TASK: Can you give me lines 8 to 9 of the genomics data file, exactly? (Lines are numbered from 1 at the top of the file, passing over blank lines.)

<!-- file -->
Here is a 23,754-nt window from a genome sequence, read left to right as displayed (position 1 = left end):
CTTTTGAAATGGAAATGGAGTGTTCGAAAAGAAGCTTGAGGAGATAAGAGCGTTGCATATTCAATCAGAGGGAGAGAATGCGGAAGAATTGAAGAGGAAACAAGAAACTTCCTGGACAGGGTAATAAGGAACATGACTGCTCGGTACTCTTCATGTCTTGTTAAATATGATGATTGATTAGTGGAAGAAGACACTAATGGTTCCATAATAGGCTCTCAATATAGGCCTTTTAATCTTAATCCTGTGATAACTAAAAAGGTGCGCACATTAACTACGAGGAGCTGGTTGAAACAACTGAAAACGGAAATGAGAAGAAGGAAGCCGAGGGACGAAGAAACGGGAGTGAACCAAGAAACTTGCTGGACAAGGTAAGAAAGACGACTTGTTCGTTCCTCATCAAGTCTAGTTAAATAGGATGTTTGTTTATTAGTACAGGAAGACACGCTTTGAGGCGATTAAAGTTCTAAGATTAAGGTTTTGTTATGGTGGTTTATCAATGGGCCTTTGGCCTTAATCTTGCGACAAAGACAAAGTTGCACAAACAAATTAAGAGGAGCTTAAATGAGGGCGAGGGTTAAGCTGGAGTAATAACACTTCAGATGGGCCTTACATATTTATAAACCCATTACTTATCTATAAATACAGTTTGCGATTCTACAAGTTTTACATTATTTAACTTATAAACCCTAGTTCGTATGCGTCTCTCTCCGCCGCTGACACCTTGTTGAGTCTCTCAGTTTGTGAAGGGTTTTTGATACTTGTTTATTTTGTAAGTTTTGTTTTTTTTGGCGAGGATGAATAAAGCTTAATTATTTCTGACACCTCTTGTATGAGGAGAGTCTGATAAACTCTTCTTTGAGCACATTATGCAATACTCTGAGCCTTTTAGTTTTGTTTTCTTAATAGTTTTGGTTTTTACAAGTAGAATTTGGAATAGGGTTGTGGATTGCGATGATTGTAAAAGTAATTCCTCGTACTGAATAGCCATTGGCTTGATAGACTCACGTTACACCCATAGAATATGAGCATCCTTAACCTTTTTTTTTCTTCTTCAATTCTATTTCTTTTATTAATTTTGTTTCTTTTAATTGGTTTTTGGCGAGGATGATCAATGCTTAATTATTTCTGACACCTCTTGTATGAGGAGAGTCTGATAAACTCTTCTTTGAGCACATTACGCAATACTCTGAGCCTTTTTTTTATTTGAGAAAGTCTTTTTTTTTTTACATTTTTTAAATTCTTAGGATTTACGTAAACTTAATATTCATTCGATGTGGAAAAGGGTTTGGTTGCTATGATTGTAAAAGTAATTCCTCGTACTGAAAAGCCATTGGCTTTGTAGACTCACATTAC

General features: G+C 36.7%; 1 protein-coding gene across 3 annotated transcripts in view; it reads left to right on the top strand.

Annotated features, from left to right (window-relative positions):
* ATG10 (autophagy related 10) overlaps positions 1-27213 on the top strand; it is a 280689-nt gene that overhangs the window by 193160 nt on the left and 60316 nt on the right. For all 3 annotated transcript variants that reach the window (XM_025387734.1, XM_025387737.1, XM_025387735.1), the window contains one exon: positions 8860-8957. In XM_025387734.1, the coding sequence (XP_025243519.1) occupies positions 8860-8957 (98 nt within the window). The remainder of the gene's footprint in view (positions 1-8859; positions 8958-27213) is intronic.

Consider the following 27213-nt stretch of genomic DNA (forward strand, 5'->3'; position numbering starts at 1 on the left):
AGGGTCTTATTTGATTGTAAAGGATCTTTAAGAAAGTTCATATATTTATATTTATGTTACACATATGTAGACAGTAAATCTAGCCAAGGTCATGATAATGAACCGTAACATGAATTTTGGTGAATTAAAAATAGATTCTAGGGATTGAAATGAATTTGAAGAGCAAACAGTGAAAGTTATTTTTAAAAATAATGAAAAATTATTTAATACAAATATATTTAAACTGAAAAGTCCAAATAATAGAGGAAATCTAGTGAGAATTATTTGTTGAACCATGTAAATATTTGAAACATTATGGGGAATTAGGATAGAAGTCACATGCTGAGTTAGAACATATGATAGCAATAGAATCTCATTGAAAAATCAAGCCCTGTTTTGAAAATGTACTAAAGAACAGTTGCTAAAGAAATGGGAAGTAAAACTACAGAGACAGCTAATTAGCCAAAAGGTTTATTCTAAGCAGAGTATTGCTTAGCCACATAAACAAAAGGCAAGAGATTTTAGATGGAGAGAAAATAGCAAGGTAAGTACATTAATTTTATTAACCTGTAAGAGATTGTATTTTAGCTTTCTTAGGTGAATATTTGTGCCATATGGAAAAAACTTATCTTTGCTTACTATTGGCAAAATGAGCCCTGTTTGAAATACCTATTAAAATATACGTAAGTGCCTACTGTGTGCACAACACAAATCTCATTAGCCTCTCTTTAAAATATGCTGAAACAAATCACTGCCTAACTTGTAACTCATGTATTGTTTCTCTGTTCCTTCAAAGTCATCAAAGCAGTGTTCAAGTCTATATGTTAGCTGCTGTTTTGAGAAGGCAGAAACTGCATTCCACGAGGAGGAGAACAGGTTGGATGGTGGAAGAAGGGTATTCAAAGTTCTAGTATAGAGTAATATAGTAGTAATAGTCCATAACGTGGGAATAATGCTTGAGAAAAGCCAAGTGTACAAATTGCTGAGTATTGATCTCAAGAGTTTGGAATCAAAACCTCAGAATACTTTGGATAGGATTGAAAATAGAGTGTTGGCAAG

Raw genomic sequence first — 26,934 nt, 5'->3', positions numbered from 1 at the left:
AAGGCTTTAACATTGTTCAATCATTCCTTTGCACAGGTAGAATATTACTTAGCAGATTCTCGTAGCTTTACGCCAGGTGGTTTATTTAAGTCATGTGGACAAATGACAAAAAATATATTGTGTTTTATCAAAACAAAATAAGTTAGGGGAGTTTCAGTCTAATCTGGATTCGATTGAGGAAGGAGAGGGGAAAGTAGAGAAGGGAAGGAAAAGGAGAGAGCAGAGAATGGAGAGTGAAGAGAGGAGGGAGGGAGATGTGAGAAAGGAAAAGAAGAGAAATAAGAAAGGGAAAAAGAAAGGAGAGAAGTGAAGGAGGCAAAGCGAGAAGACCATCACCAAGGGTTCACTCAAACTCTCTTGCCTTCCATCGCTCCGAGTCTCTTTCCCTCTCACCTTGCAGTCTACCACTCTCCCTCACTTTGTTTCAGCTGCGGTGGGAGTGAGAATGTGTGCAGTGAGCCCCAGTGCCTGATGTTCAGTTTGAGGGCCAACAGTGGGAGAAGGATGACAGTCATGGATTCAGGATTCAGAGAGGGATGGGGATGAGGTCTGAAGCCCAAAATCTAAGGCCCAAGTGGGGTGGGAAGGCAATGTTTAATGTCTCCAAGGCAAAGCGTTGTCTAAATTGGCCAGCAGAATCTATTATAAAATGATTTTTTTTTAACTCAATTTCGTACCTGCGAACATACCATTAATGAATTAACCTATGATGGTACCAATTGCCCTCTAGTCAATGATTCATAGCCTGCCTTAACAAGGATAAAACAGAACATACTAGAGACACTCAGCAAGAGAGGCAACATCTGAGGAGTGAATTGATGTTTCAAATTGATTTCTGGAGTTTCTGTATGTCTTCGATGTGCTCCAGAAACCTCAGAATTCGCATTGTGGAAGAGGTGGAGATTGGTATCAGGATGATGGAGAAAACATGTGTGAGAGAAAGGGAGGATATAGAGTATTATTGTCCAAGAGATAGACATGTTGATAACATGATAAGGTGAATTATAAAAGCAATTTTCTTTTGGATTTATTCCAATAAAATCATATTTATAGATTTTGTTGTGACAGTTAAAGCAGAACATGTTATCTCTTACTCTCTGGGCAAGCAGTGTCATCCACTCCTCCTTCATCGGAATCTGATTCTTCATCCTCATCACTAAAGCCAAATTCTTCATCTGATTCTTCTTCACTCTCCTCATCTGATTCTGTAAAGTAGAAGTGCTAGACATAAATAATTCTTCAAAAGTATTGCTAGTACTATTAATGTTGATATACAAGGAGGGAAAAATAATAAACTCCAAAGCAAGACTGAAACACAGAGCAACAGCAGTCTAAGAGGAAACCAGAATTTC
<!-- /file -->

Raw genomic sequence first — 26,934 nt, 5'->3', positions numbered from 1 at the left:
AAGGCTTTAACATTGTTCAATCATTCCTTTGCACAGGTAGAATATTACTTAGCAGATTCTCGTAGCTTTACGCCAGGTGGTTTATTTAAGTCATGTGGACAAATGACAAAAAATATATTGTGTTTTATCAAAACAAAATAAGTTAGGGGAGTTTCAGTCTAATCTGGATTCGATTGAGGAAGGAGAGGGGAAAGTAGAGAAGGGAAGGAAAAGGAGAGAGCAGAGAATGGAGAGTGAAGAGAGGAGGGAGGGAGATGTGAGAAAGGAAAAGAAGAGAAATAAGAAAGGGAAAAAGAAAGGAGAGAAGTGAAGGAGGCAAAGCGAGAAGACCATCACCAAGGGTTCACTCAAACTCTCTTGCCTTCCATCGCTCCGAGTCTCTTTCCCTCTCACCTTGCAGTCTACCACTCTCCCTCACTTTGTTTCAGCTGCGGTGGGAGTGAGAATGTGTGCAGTGAGCCCCAGTGCCTGATGTTCAGTTTGAGGGCCAACAGTGGGAGAAGGATGACAGTCATGGATTCAGGATTCAGAGAGGGATGGGGATGAGGTCTGAAGCCCAAAATCTAAGGCCCAAGTGGGGTGGGAAGGCAATGTTTAATGTCTCCAAGGCAAAGCGTTGTCTAAATTGGCCAGCAGAATCTATTATAAAATGATTTTTTTTTAACTCAATTTCGTACCTGCGAACATACCATTAATGAATTAACCTATGATGGTACCAATTGCCCTCTAGTCAATGATTCATAGCCTGCCTTAACAAGGATAAAACAGAACATACTAGAGACACTCAGCAAGAGAGGCAACATCTGAGGAGTGAATTGATGTTTCAAATTGATTTCTGGAGTTTCTGTATGTCTTCGATGTGCTCCAGAAACCTCAGAATTCGCATTGTGGAAGAGGTGGAGATTGGTATCAGGATGATGGAGAAAACATGTGTGAGAGAAAGGGAGGATATAGAGTATTATTGTCCAAGAGATAGACATGTTGATAACATGATAAGGTGAATTATAAAAGCAATTTTCTTTTGGATTTATTCCAATAAAATCATATTTATAGATTTTGTTGTGACAGTTAAAGCAGAACATGTTATCTCTTACTCTCTGGGCAAGCAGTGTCATCCACTCCTCCTTCATCGGAATCTGATTCTTCATCCTCATCACTAAAGCCAAATTCTTCATCTGATTCTTCTTCACTCTCCTCATCTGATTCTGTAAAGTAGAAGTGCTAGACATAAATAATTCTTCAAAAGTATTGCTAGTACTATTAATGTTGATATACAAGGAGGGAAAAATAATAAACTCCAAAGCAAGACTGAAACACAGAGCAACAGCAGTCTAAGAGGAAACCAGAATTTC